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Morphological analyzer is one of the most important basic tools in automatic

processing of any human language. It analyses the naturally occurring word forms in a
sentence and identifies the root word and its features. In spite of its significance,
Dravidian languages do not have any morphological analyzers available in public
domain. The absence of such a tool for research severely impedes the development of
language technologies and applications like natural language interfaces, machine
translation, etc in these languages. In this thesis, Tamil morphological analyzer is used
for preprocessing Tamil sentences.

6.1.1 Morphology in Language

Grammar of any Language can be broadly divided into morphology and syntax. The
term morphology was coined by August Schleicher in 1859. Morphology deals with the
words and their construction. Syntax deals with how to put the words together in some
order to make meaningful sentences. Morphology is the field within linguistics that
studies the internal structure of words. While words are generally accepted as being the
smallest units of syntax, it is clear that in most languages, words can be related to other
words by rules. Morphology is attempts to formulate rules that model the knowledge of
the speakers of those languages. Morphemes are the smaller elements of which words
are built. Two broad classes of morphemes are stems and affixes. Affixes that are added
to the base to denote relations of words are morphemes. Morphemes can either be free
(they can stand alone, i.e. they can be words in their own right) e.g. dog, or they can be
bound (they must occur as part of a word) e.g. the plural suffix s on dogs.

6.1.2 Computational Morphology

Computational morphology deals with developing theories and techniques for

computational analysis and synthesis of word forms. By computational analysis of
morphology, one can extract any information encoded in a word and bring it out so that
later layers of processing can make use of it.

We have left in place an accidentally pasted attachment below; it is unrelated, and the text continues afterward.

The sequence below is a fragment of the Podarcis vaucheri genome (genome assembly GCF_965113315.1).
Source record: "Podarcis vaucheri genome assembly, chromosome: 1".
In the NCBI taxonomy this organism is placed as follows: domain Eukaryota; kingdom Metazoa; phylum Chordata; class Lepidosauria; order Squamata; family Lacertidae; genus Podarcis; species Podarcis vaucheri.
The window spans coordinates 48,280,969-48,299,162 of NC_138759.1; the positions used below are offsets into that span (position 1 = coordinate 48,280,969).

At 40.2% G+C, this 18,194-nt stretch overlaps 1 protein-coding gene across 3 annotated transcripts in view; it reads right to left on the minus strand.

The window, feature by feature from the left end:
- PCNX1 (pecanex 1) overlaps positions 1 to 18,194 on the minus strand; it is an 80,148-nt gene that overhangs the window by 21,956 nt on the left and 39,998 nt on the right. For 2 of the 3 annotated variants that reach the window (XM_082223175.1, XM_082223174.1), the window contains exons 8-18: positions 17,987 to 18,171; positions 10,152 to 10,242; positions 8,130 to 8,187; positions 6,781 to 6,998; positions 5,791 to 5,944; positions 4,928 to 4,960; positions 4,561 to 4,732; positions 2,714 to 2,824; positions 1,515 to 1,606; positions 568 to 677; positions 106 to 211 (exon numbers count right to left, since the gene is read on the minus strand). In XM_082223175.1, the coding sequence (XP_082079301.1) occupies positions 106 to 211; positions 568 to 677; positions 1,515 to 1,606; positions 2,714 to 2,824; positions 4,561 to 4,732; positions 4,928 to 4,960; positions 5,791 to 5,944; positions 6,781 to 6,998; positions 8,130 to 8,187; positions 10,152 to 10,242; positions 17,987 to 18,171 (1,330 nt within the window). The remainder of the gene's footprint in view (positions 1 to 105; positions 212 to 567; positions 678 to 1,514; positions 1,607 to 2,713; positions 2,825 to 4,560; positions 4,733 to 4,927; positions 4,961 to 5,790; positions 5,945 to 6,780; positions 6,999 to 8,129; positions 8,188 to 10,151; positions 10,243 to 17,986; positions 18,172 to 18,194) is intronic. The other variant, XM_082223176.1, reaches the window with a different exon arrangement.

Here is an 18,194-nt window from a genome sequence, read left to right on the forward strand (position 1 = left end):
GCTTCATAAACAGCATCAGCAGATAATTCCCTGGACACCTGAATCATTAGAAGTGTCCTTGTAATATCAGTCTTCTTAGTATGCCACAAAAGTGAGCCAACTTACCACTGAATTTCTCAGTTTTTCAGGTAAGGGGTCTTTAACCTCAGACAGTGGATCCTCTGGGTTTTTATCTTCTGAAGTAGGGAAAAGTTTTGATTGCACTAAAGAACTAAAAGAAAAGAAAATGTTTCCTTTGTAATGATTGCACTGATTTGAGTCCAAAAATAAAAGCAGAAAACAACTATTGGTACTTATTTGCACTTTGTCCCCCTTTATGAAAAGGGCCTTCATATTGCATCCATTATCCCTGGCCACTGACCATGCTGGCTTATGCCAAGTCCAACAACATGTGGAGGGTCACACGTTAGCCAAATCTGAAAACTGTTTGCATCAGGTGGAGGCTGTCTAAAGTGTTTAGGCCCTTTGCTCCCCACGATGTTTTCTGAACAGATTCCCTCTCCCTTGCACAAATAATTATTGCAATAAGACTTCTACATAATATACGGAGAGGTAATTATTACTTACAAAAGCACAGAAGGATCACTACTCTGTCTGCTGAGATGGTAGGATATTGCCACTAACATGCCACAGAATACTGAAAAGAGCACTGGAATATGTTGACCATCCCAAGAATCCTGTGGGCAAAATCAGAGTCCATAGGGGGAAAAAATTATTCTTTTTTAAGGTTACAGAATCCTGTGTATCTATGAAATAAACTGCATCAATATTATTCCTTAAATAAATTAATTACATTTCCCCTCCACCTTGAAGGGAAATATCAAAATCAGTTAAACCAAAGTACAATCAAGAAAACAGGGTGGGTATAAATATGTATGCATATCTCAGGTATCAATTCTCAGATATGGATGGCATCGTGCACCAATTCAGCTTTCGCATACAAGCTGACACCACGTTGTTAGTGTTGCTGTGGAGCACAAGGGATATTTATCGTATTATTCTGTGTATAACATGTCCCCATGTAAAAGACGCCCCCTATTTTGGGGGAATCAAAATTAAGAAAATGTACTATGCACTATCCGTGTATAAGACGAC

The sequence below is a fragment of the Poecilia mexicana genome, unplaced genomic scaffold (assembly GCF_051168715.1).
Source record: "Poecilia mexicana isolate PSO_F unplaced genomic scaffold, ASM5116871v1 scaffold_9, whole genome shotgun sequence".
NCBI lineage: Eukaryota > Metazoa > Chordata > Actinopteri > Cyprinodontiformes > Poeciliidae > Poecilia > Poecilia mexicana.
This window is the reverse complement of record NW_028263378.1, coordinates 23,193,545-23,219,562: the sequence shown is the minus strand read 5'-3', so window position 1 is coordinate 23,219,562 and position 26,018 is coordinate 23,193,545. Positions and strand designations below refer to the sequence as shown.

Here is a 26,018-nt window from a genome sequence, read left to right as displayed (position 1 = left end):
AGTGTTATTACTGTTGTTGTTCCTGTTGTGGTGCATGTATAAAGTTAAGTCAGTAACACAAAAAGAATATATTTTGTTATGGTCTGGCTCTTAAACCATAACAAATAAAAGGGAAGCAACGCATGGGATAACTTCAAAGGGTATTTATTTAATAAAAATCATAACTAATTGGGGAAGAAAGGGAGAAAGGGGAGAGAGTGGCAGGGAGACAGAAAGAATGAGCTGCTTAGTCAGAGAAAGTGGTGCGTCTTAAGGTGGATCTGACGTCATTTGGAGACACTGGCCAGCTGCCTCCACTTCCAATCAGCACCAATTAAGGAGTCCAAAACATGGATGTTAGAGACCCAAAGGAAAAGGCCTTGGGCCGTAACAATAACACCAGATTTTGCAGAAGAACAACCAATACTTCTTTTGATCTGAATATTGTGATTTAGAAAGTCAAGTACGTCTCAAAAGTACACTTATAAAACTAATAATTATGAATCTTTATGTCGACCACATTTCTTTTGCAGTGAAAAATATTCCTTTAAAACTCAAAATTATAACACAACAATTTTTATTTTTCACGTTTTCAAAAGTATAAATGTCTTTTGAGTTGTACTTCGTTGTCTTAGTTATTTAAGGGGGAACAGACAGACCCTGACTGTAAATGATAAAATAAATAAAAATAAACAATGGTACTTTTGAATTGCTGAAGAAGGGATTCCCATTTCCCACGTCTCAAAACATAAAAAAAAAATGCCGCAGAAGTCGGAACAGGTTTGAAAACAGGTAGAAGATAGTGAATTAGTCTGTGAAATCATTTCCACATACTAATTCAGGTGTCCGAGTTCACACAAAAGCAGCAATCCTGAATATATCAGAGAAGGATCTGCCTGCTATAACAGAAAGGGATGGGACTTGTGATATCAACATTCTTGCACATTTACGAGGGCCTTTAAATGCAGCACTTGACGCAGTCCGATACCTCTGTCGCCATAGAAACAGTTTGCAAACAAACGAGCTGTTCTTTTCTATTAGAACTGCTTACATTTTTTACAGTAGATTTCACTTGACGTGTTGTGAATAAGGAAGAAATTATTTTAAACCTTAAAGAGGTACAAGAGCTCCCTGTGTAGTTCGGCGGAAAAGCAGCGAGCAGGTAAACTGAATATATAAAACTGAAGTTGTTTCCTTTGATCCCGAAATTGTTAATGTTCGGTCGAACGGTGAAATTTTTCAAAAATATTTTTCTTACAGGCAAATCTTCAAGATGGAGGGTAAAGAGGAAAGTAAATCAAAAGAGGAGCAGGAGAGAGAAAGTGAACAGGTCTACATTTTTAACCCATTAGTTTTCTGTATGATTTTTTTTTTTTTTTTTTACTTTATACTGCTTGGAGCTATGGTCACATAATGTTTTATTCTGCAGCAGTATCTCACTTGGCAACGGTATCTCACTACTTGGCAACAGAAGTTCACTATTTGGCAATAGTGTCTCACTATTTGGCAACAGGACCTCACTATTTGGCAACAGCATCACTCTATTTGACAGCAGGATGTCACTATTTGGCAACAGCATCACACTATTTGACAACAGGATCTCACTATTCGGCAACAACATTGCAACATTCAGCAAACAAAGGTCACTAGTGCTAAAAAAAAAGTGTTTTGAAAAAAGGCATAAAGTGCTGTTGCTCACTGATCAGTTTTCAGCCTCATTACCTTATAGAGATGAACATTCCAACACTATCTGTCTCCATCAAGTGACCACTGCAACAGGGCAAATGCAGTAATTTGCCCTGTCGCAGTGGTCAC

6.1.3 Morphological Analyzer

Morphological analysis segments the words into lemma and morpho-lexical

information. It is a primary step for various types of text analysis of any language.
Morphological analyzers are used in search engines for retrieving the documents from
the keyword [169]. Morphological analyzer increases the recall of search engines. It is
also used in speech recognizer, lemmatization, Information Retrieval/Extraction,
Summarization, spell and grammar checker and machine translation.

A word is defined as a sequence of characters delimited by spaces, punctuation

marks, etc. in case of the written text. There is no difficulty in identifying words in the
written text entered into the computer because one simply has to look for the delimiters.
A word can be of two types: simple and compound. A simple word consists of a root or
stem together with suffixes or prefixes. A compound word (also called a conjoined
word) can be broken up into two or more independent words. Each of the constituent
words in a compound word is either a compound word or a simple word and may be
used independently as a word. On the other hand, the root and the affixes, which are
constituents of a simple word, are not all independent words and cannot occur as
separate words in the text.

Constituents of a simple word are called morphemes or meaning units. The

overall meaning of a simple word comes from the morphemes and their relationships.
Similarly, in case of a compound word, its meaning follows from its constituent words
and their inter-relationships. It should be noted that one has taken a pragmatic position
regarding words. Anything that is identifiable using the delimiters is a word. This is a
convenient position to take from the processing viewpoint. Similar is the case with the
definition of compound words.

With the above definition, an analyzer of words in a sentence does not have to
do much work in identifying a word. It simply has to look for the delimiters. Having
identified the word, it must determine whether it is a compound word or simple word.
If it is a compound word, it must first break it up into its constituent simple words